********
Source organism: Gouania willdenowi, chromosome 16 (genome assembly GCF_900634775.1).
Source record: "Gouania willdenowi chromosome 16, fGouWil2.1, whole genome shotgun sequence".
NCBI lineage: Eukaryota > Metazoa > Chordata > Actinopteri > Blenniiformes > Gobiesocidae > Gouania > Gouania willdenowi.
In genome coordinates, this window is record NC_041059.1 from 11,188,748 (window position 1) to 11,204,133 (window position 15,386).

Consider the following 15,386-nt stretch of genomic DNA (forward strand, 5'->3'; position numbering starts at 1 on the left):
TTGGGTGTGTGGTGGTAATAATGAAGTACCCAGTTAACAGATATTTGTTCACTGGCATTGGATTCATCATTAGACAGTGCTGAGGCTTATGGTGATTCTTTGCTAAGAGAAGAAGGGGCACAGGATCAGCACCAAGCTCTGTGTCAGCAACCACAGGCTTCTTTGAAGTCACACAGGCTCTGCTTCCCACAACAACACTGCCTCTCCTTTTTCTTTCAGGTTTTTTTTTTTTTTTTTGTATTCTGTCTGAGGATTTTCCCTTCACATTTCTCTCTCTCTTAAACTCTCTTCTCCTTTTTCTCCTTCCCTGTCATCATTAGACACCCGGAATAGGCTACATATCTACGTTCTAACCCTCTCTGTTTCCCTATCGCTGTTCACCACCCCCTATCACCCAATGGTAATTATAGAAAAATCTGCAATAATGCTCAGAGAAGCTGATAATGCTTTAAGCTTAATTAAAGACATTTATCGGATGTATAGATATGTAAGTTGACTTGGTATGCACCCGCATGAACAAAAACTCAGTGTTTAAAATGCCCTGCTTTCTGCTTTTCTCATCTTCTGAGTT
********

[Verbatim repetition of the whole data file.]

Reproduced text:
Source organism: Gouania willdenowi, chromosome 16 (genome assembly GCF_900634775.1).
Source record: "Gouania willdenowi chromosome 16, fGouWil2.1, whole genome shotgun sequence".
NCBI lineage: Eukaryota > Metazoa > Chordata > Actinopteri > Blenniiformes > Gobiesocidae > Gouania > Gouania willdenowi.
In genome coordinates, this window is record NC_041059.1 from 11,188,748 (window position 1) to 11,204,133 (window position 15,386).

Consider the following 15,386-nt stretch of genomic DNA (forward strand, 5'->3'; position numbering starts at 1 on the left):
TTGGGTGTGTGGTGGTAATAATGAAGTACCCAGTTAACAGATATTTGTTCACTGGCATTGGATTCATCATTAGACAGTGCTGAGGCTTATGGTGATTCTTTGCTAAGAGAAGAAGGGGCACAGGATCAGCACCAAGCTCTGTGTCAGCAACCACAGGCTTCTTTGAAGTCACACAGGCTCTGCTTCCCACAACAACACTGCCTCTCCTTTTTCTTTCAGGTTTTTTTTTTTTTTTTTGTATTCTGTCTGAGGATTTTCCCTTCACATTTCTCTCTCTCTTAAACTCTCTTCTCCTTTTTCTCCTTCCCTGTCATCATTAGACACCCGGAATAGGCTACATATCTACGTTCTAACCCTCTCTGTTTCCCTATCGCTGTTCACCACCCCCTATCACCCAATGGTAATTATAGAAAAATCTGCAATAATGCTCAGAGAAGCTGATAATGCTTTAAGCTTAATTAAAGACATTTATCGGATGTATAGATATGTAAGTTGACTTGGTATGCACCCGCATGAACAAAAACTCAGTGTTTAAAATGCCCTGCTTTCTGCTTTTCTCATCTTCTGAGTT